The reinvigoration of still extant pagan practices brought about by a Renaissance revival caused a real “witchcraft” problem. The situation is complex, not so simple as portrayed in a good play but bad history, The Crucible, by Arthur Miller. (Background: Graven Images of Giordano Bruno, Ersjdamoo’s Blog, May 13, 2015.)
Arthur Miller was wrong about some of his facts. For instance, in the 1996 movie version, The Crucible, there is (in the clip hopefully viewable at top) a scene where the African Tituba leads a Voodoo ceremony in the forest. In fact, however, Tituba was Indian, not African, and “if she used any ritual or folk magic at all she learned the practices from her English neighbors and owners.” 
Not only was Tituba an Indian, there wasn’t even any wild dancing rite in the woods led by her! Tituba and her husband, John Indian (absent in Arthur Miller’s telling), were asked by a neighbor, Mary Sibley, to bake a special “witch cake,” — made of rye and the girls’ urine, fed to a dog — European white magic to ascertain who the “witch” was who was afflicting the girls. 
A splendid critique of Arthur Miller’s misleading “history”, by Margo Burns, an academic historian, is currently available at this link: http://www.17thc.us/docs/fact-fiction.shtml. Among the glaring historical errors found by Burns in The Crucible…
- Miller admits in the introduction to the play that he boosted Abigail Williams’ age to 17 even though the real girl was only 11, but he never mentions that John Proctor was 60 and Elizabeth, 41, was his third wife. Proctor was not a farmer but a tavern keeper.
- The first two girls to become afflicted were Betty Parris and Abigail Williams, and they had violent, physical fits, not a sleep that they could not wake from.
- Reverend Hale would not have signed any “death warrants,” as he claims to have signed 17 in the play. That was not for the clergy to do.
- The hysteria did not die out “as more and more people refused to save themselves by giving false confessions,” as the epilogue of the 1996 movie states. The opposite was true: more and more people were giving false confessions and four women actually pled guilty to the charges.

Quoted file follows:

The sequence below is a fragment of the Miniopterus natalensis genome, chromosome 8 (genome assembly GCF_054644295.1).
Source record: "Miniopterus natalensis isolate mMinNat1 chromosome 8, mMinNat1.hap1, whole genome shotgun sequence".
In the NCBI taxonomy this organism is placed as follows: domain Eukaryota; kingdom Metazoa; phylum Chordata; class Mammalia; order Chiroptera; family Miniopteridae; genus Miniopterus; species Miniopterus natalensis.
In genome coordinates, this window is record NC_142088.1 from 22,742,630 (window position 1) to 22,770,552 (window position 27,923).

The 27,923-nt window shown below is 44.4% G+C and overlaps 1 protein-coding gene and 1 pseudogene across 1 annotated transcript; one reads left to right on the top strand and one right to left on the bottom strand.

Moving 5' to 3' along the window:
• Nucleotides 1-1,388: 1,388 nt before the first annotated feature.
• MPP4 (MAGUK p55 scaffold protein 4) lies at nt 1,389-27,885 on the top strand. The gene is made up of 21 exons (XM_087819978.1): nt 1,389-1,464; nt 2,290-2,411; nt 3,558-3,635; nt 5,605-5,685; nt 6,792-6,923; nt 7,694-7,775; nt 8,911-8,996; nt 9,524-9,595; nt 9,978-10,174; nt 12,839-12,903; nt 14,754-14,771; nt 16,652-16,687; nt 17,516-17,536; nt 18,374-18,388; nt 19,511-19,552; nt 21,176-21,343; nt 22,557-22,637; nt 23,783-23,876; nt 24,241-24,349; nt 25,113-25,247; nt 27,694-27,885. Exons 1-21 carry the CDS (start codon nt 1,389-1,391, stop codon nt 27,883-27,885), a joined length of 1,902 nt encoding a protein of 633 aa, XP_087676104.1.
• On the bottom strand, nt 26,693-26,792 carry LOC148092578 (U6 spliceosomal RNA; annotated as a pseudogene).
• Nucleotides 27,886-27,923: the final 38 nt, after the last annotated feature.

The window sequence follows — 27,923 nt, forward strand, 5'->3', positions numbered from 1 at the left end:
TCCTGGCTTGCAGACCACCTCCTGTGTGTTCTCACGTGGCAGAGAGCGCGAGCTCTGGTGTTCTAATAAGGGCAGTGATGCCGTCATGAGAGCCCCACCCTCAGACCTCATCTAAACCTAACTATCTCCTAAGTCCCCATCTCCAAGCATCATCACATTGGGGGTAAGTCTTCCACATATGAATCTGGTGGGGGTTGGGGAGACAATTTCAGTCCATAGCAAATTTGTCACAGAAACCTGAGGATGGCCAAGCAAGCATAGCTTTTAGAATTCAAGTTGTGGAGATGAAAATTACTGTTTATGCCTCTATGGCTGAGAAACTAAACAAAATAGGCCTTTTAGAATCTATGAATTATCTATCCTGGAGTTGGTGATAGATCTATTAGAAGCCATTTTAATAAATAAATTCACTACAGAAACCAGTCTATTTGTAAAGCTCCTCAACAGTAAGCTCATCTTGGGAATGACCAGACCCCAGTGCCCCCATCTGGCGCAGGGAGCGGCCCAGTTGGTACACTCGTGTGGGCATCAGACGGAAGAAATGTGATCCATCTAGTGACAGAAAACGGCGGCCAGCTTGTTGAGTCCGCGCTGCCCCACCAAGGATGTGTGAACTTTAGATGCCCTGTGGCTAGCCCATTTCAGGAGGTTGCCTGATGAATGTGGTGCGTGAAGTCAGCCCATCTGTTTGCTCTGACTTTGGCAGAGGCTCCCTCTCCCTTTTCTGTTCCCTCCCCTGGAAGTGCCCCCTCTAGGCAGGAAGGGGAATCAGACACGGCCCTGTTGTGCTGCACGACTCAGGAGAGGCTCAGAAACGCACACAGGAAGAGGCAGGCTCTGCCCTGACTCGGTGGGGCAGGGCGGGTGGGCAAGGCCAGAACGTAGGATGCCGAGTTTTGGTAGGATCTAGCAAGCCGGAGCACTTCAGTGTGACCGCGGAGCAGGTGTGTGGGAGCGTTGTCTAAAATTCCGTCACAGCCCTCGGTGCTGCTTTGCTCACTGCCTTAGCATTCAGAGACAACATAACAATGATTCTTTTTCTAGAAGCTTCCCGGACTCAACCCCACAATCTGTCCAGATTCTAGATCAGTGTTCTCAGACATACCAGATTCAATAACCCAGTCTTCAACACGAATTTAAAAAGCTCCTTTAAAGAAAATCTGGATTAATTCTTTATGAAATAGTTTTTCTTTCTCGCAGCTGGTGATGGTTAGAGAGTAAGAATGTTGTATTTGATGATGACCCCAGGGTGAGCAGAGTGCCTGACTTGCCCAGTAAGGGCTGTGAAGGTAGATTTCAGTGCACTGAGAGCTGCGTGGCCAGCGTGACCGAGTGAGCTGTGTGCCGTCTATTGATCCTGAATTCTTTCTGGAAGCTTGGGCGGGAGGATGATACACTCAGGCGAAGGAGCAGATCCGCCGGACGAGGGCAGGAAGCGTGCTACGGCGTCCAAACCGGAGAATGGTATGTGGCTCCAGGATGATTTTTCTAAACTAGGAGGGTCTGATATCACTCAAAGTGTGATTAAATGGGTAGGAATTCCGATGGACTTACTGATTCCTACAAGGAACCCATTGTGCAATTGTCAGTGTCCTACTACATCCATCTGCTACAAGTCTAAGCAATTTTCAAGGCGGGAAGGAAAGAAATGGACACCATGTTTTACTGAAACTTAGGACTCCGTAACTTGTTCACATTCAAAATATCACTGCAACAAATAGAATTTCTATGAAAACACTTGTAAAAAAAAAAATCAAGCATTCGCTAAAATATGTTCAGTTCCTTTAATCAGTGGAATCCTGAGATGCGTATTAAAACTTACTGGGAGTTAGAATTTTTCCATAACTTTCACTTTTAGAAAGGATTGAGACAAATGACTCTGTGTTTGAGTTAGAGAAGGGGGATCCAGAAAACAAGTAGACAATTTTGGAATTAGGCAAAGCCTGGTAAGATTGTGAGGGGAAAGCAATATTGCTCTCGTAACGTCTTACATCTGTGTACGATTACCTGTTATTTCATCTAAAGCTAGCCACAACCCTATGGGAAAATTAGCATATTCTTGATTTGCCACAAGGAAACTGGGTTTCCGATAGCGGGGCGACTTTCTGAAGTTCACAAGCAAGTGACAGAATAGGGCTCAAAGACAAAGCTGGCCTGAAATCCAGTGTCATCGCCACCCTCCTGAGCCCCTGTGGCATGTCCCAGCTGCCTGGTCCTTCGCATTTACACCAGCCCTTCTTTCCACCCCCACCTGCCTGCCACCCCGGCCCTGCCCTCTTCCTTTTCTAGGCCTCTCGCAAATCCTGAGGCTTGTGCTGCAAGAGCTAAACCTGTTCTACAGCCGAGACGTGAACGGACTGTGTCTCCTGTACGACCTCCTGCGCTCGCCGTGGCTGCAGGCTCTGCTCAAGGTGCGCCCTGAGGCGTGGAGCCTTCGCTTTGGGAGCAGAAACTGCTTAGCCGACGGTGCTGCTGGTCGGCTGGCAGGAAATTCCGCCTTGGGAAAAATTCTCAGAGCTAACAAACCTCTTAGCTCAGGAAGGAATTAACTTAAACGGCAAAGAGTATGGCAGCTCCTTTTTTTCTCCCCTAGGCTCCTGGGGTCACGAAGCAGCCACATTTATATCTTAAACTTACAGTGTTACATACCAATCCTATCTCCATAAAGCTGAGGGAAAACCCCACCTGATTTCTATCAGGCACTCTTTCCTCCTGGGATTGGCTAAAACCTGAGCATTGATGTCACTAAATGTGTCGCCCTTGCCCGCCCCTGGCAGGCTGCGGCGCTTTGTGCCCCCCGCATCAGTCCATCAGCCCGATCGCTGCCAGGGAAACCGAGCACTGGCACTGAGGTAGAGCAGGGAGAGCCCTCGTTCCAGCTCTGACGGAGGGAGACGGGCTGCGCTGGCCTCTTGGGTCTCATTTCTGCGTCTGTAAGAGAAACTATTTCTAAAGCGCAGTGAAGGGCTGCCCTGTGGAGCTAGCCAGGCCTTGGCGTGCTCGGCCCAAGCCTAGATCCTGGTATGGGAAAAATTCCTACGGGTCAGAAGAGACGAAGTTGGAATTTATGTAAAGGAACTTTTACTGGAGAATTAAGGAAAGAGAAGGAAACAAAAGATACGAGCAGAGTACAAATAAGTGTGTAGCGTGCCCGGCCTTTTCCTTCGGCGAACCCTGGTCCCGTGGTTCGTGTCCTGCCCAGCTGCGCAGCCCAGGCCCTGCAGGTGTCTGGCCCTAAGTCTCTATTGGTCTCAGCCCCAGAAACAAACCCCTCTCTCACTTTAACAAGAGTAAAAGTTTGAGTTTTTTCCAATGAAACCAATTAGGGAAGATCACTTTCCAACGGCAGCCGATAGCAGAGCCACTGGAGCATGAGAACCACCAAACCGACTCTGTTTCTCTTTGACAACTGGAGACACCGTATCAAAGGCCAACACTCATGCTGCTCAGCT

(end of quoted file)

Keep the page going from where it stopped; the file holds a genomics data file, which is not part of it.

- Certain key people in the real events appear nowhere in Miller’s play: John Indian, Rev. Nicholas Noyes, Sarah Cloyce, and most notably, Cotton Mather.
- “The afflicted” comprised not just a group of a dozen teenage girls — there were men and adult women who were also “afflicted,” including John Indian, Ann Putnam, Sr., and Sarah Bibber — and there were more in Andover, where the total number of people accused was greater than any other town, including Salem Village.
The strange events in and around Salem, Massachusetts circa 1692 appear more clearly in light of a more recent event. On October 11, 1925, the UK Sunday Express carried a report with this headline: “Evil Spirit Haunts a Girl.” 19-year-old Gwynneth Morley had been haunted for 12 months by a “mischievous spirit” – a poltergeist – driven almost to a state of distraction, threatened with a lunatic asylum, and finally cured by the help of a band of spirit Indians. The case drew the attention of Sir Arthur Conan Doyle, famous as the author of the Sherlock Holmes stories. Through Doyle’s influence, the 19-year-old Morley was brought to London for psychic treatment. The mediumship of a Mrs. Barkel is credited for the apparent cure of Gwynneth Morley. 
MYTH: No witchcraft was practiced in Massachusetts.
FACT: Witchcraft was widely practiced in 17th century New England.
MYTH: The behavior of the afflicted girls at Salem was a fraudulent conspiracy.
FACT: The afflicted persons at least suffered from “genuine pathological hysteria.”
MYTH: The afflicted persons were encouraged by the clergy, especially Cotton Mather. The ministers whipped up a mass hysteria.
FACT: The clergy were, from beginning to end, wary of what was happening. Cotton Mather “was a model of restraint and caution…” 
——- Sources ——-
 Aronson, Marc. Witch-Hunt: Mysteries of the Salem Witch Trials. New York: Atheneum Books, 2003.
 “Arthur Miller’s The Crucible: Fact & Fiction (or Picky, Picky, Picky…)”, by Margo Burns. Revised: 10/18/12. http://www.17thc.us/docs/fact-fiction.shtml
 Gwynneth Morley case described in: Summers, Montague. The History of Witchcraft and Demonology. Mineola, NY: Dover Publications, 2007. (Originally published 1926).
 Hansen, Chadwick. Witchcraft at Salem. New York: George Braziller, 1969.